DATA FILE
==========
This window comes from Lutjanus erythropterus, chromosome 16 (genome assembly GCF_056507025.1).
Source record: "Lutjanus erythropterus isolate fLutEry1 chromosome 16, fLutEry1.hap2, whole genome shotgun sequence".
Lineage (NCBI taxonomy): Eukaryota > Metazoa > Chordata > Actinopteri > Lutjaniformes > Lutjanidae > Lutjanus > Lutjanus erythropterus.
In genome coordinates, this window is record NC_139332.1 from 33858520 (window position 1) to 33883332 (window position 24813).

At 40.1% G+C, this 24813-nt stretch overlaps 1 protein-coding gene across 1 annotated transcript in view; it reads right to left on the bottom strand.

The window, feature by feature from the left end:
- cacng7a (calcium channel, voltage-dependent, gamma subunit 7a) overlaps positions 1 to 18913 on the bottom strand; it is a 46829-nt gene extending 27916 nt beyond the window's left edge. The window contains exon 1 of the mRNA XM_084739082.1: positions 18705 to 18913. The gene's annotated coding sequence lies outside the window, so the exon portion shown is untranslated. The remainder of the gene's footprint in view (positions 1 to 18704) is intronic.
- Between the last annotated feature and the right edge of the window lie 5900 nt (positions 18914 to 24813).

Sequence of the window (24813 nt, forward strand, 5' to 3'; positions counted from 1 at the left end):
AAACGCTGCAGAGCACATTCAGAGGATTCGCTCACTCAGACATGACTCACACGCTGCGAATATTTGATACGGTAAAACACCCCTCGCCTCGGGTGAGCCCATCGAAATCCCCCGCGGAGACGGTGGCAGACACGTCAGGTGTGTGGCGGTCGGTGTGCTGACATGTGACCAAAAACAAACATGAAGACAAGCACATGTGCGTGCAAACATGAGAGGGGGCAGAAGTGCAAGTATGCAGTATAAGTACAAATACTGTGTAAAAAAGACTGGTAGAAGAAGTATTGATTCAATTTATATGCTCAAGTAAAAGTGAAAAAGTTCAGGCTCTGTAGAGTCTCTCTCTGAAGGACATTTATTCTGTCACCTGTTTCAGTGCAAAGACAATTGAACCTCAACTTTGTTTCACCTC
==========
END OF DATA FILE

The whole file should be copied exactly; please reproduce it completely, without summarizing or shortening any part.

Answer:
This window comes from Lutjanus erythropterus, chromosome 16 (genome assembly GCF_056507025.1).
Source record: "Lutjanus erythropterus isolate fLutEry1 chromosome 16, fLutEry1.hap2, whole genome shotgun sequence".
Lineage (NCBI taxonomy): Eukaryota > Metazoa > Chordata > Actinopteri > Lutjaniformes > Lutjanidae > Lutjanus > Lutjanus erythropterus.
In genome coordinates, this window is record NC_139332.1 from 33858520 (window position 1) to 33883332 (window position 24813).

At 40.1% G+C, this 24813-nt stretch overlaps 1 protein-coding gene across 1 annotated transcript in view; it reads right to left on the bottom strand.

The window, feature by feature from the left end:
- cacng7a (calcium channel, voltage-dependent, gamma subunit 7a) overlaps positions 1 to 18913 on the bottom strand; it is a 46829-nt gene extending 27916 nt beyond the window's left edge. The window contains exon 1 of the mRNA XM_084739082.1: positions 18705 to 18913. The gene's annotated coding sequence lies outside the window, so the exon portion shown is untranslated. The remainder of the gene's footprint in view (positions 1 to 18704) is intronic.
- Between the last annotated feature and the right edge of the window lie 5900 nt (positions 18914 to 24813).

Sequence of the window (24813 nt, forward strand, 5' to 3'; positions counted from 1 at the left end):
AAACGCTGCAGAGCACATTCAGAGGATTCGCTCACTCAGACATGACTCACACGCTGCGAATATTTGATACGGTAAAACACCCCTCGCCTCGGGTGAGCCCATCGAAATCCCCCGCGGAGACGGTGGCAGACACGTCAGGTGTGTGGCGGTCGGTGTGCTGACATGTGACCAAAAACAAACATGAAGACAAGCACATGTGCGTGCAAACATGAGAGGGGGCAGAAGTGCAAGTATGCAGTATAAGTACAAATACTGTGTAAAAAAGACTGGTAGAAGAAGTATTGATTCAATTTATATGCTCAAGTAAAAGTGAAAAAGTTCAGGCTCTGTAGAGTCTCTCTCTGAAGGACATTTATTCTGTCACCTGTTTCAGTGCAAAGACAATTGAACCTCAACTTTGTTTCACCTC